Palau citizen-scientists help set a new world record for Global Big Day
Global Big Day is an annual event sponsored by Cornell University and BirdLife International where citizen-scientists from around the world spend the day watching birds and crowdsourcing their observations on the eBird website (ebird.org).
This year, Global Big Day was held on May 5, 2018.
Over 28,000 citizen-scientists from 169 countries participated in Global Big Day 2018.
The participants submitted more than 73,000 checklists of bird observations to the eBird website. The event achieved a new world record for the most species of birds observed in one day (6,872 species).
The Palau National Program for Monitoring Forest and Coastal Birds (Belau National Museum) promotes Global Big Day as part of its mission to monitor Palau’s bird diversity and encourage bird conservation, especially for endangered bird species and species of migratory birds that are protected under the UN Convention on Migratory Species.
The citizen-scientists of Palau who participated in Global Big Day 2018 submitted 27 checklists with a combined total of 48 species, an increase of two additional checklists and 10 more species than Global Big Day 2017. Palau ranked second in the Pacific Ocean Region for number of species reported on Global Big Day 2018.
New Zealand ranked number 1, CNMI ranked number 3, Midway Island number 4 then Fiji, Guam, New Caledonia, French Polynesia and Vanuatu.
Globally, Palau ranked 68th among the 169 participating countries in number of checklists submitted and 114th in number of species.
Although the numbers of checklists and species from Palau are modest by global standards, Palau’s citizen-scientists made a significant contribution to breaking the world record because 12 of the Global Big Day species from Palau were endemics found only in Palau.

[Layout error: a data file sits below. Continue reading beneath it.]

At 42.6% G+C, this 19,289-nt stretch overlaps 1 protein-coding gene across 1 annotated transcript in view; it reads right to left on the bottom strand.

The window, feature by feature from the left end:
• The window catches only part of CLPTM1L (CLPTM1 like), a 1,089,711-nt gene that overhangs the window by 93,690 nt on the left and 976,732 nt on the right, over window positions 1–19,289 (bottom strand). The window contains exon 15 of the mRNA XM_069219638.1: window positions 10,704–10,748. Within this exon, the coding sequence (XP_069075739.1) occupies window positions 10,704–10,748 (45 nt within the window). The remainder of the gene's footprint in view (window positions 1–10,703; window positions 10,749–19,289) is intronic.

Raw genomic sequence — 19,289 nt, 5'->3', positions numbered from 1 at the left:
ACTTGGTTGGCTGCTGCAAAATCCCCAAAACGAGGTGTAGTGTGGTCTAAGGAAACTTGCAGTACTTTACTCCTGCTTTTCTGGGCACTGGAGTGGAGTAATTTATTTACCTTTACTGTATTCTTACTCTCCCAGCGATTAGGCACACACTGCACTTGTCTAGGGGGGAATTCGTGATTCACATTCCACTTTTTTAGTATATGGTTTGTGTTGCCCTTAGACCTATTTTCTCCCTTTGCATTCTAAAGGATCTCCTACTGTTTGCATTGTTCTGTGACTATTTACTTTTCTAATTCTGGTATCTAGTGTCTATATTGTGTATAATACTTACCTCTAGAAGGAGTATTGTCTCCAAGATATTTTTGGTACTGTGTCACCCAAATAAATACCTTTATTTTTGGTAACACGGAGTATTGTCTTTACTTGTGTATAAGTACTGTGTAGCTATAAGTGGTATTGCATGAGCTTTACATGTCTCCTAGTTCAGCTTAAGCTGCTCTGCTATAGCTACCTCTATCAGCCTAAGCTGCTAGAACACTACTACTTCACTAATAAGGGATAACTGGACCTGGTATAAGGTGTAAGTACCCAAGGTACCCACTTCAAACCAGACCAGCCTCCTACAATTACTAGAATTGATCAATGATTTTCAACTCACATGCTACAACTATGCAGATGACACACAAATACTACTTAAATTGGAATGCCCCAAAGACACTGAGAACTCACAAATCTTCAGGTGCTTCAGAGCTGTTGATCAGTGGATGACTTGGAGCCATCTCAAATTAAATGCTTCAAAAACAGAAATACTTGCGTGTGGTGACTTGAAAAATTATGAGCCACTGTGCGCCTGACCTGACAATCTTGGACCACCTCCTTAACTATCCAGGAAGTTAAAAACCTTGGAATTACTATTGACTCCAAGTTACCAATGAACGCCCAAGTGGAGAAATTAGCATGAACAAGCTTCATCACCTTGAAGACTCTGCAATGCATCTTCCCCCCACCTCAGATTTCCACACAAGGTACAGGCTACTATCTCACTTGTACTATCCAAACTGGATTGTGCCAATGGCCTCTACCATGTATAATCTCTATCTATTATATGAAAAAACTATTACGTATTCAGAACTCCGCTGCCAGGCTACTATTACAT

Three additional non-endemic species were reported only from Palau because nobody outside of Palau observed them during Global Big Day 2018. By the end of the day, Palau’s citizen-scientists contributed 15 unique (seen only in Palau on Global Big Day) species to the new world record for the most species of birds seen in one day.
Belau National Museum’s eBird crowdsourcing project is operated under the National Program for Monitoring Forest and Costal Birds with funding assistance from the Global Environment Facility Small Grants Program (GEF/SGP) through UNDP and from the Global Environment Facility Palau STAR project through UN Environment (UNEP).
According to the Palau Bird Records Committee of the national program, Palau has the richest diversity of bird species (168 species) in Micronesia and, according to BirdLife International, Palau has the most important site for migratory shorebirds (Northern Peleliu Lkes Important Bird Area) in Oceania.
Participation in Global Big Day and in the eBird global database communicates Palau’s unique bird diversity to the global birdwatcher community which is a major sector ($5 billion annually) of the world eco-tourism industry. For more information about Global Big Day visit the eBird website <https://ebird.org/globalbigday>. (PR)